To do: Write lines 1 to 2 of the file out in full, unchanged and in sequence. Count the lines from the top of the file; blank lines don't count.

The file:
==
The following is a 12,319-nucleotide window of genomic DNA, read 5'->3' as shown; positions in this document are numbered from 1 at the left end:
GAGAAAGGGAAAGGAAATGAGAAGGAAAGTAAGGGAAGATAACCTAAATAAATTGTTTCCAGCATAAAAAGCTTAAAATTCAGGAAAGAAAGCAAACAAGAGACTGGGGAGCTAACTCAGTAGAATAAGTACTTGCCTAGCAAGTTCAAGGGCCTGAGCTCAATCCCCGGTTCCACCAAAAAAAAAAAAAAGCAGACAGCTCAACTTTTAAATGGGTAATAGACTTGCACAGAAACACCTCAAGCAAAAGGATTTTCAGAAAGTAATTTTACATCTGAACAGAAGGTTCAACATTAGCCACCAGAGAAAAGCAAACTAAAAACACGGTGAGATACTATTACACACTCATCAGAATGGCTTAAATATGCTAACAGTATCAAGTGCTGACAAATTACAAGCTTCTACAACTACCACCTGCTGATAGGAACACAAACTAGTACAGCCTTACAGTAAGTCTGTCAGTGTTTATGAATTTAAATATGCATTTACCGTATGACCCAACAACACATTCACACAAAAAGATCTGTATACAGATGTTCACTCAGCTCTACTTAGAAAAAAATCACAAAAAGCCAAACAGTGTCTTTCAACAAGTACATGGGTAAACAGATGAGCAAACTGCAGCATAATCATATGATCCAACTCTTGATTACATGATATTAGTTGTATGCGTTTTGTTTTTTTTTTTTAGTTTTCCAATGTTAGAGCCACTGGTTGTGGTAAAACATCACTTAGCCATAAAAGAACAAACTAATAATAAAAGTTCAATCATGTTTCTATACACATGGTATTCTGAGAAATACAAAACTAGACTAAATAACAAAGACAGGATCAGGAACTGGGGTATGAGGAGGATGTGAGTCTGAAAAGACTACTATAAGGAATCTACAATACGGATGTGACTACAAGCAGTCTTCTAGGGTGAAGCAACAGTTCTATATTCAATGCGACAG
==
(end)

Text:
The following is a 12,319-nucleotide window of genomic DNA, read 5'->3' as shown; positions in this document are numbered from 1 at the left end:
GAGAAAGGGAAAGGAAATGAGAAGGAAAGTAAGGGAAGATAACCTAAATAAATTGTTTCCAGCATAAAAAGCTTAAAATTCAGGAAAGAAAGCAAACAAGAGACTGGGGAGCTAACTCAGTAGAATAAGTACTTGCCTAGCAAGTTCAAGGGCCTGAGCTCAATCCCCGGTTCCACCAAAAAAAAAAAAAAGCAGACAGCTCAACTTTTAAATGGGTAATAGACTTGCACAGAAACACCTCAAGCAAAAGGATTTTCAGAAAGTAATTTTACATCTGAACAGAAGGTTCAACATTAGCCACCAGAGAAAAGCAAACTAAAAACACGGTGAGATACTATTACACACTCATCAGAATGGCTTAAATATGCTAACAGTATCAAGTGCTGACAAATTACAAGCTTCTACAACTACCACCTGCTGATAGGAACACAAACTAGTACAGCCTTACAGTAAGTCTGTCAGTGTTTATGAATTTAAATATGCATTTACCGTATGACCCAACAACACATTCACACAAAAAGATCTGTATACAGATGTTCACTCAGCTCTACTTAGAAAAAAATCACAAAAAGCCAAACAGTGTCTTTCAACAAGTACATGGGTAAACAGATGAGCAAACTGCAGCATAATCATATGATCCAACTCTTGATTACATGATATTAGTTGTATGCGTTTTGTTTTTTTTTTTTAGTTTTCCAATGTTAGAGCCACTGGTTGTGGTAAAACATCACTTAGCCATAAAAGAACAAACTAATAATAAAAGTTCAATCATGTTTCTATACACATGGTATTCTGAGAAATACAAAACTAGACTAAATAACAAAGACAGGATCAGGAACTGGGGTATGAGGAGGATGTGAGTCTGAAAAGACTACTATAAGGAATCTACAATACGGATGTGACTACAAGCAGTCTTCTAGGGTGAAGCAACAGTTCTATATTCAATGCGACAG